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For lowest possible value the answer is to allocate lowest power value to get in turn least porduct

ie 9^2*8^3*7^4*6^5*1^10. (10^1 not used so as to get the lowest value -1<100)

the answer comes out to be 4.

Hi Katrina,

Your logic seems correct, but the final answer should be (C) 2. What final step did you use to get to 4?

0 is the units digit of the lowest possible value

Lowest possible value = 10^1 * 9^2 * 8^3 * 7^4 * 6^5 * 5^6

Multiply the units digit of each of these pairs, then get units digit of that product

However, 10^1 = 10 –> units digit = 0

0*anything = 0

Therefore, the answer is 0 (without having to multiply to get the actual lowest possible value)

Oops – I added an extra pair!

First sentence should read:

Lowest possible value = 10^1 * 9^2 * 8^3 * 7^4 * 6^5

Hi Christine,

You are very close, except for one little twist :). It should be 1^10 not 10^1, since 1 is less than 10. So, zero will not be amongst any of the units digits. So there’ll actually be a little more grunt work required to get the answer.

Hope that helps!

a – j -> distinct positive integers

#) Lowest possible value of –

a^b x c^d x e^f x g^h x i^j

a=1

b= any positive integer

a^b = 1

c=2

d=3

c^d = 2^3 = 8

e=5

f=4

e^f = 5^4 = 625

g=7

f=6

g^f = 7^6 =117,649

i= 9

j= 8

i^j = 9^8

#) Units Digit

1^any value x 2^3 x 5^4 x 7^6 x 9^8

Units digit – 1 x 8 x 5 x 9 x 1 = 360 = 0

Ans : (A) = 0

Hi Jenil,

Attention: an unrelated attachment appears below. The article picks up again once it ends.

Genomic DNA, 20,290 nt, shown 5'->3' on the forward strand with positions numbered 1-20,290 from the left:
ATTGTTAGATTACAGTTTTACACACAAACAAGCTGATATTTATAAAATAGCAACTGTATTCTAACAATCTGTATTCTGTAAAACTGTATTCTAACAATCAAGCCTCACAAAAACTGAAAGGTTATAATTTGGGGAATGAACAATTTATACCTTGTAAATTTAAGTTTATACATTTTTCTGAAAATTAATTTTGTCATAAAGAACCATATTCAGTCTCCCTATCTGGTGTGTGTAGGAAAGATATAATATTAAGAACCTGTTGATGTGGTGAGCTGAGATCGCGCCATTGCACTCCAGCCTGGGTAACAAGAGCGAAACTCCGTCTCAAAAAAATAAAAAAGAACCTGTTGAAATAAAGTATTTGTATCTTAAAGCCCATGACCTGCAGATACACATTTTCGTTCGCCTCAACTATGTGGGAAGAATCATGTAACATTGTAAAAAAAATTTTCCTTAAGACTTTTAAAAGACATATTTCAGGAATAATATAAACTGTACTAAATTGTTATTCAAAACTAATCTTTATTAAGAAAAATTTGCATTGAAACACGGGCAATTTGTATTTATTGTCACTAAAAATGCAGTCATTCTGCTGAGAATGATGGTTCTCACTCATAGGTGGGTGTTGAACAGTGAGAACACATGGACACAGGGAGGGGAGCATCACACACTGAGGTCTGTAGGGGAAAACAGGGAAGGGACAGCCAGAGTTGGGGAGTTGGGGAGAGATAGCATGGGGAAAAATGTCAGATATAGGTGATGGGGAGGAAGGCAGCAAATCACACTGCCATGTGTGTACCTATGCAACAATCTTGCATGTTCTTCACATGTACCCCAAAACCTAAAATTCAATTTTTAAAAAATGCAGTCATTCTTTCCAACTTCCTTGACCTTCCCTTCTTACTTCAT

Your works with the units digit is correct, but you want to revisit how you arranged the variables. There’s a little logic twist here (remember the question is asking for the “least integer”).

Hope that helps 🙂

6

Hmm…how did you get ‘6’? Can you show the steps you took to get there? 🙂

I think the lowest possible value is 1^10*9^2*8^3*7^4*6^5.

I don’t know where I would go from here to get units digit besides doing the calculation.

Is there an easier method?

Hi Keveri,

That is correct in terms of the way the variables should be arranged (points for logic :))

As for the unit digits, you only have to consider the last number. For instance, 9^2 = 1 and 6^5 = 5. Multiply the results of those five pairs of numbers, focusing on the units and that’ll get you the right answer 🙂

That makes sense! However, I think you meant to say that the units digit of 6^5 = 6

And since 6^2=36, this gives a unit digit of 6. So for any power that 6 is raised to,the units digit will always be 6.

For example,

6^3= 36 * 6

6^4= _ _ 6 * 6

Thanks for the informative answer Chris.

-Keveri

Yes, that’s correct with 6^x always ending in a ‘6’. Sorry for any confusion 🙂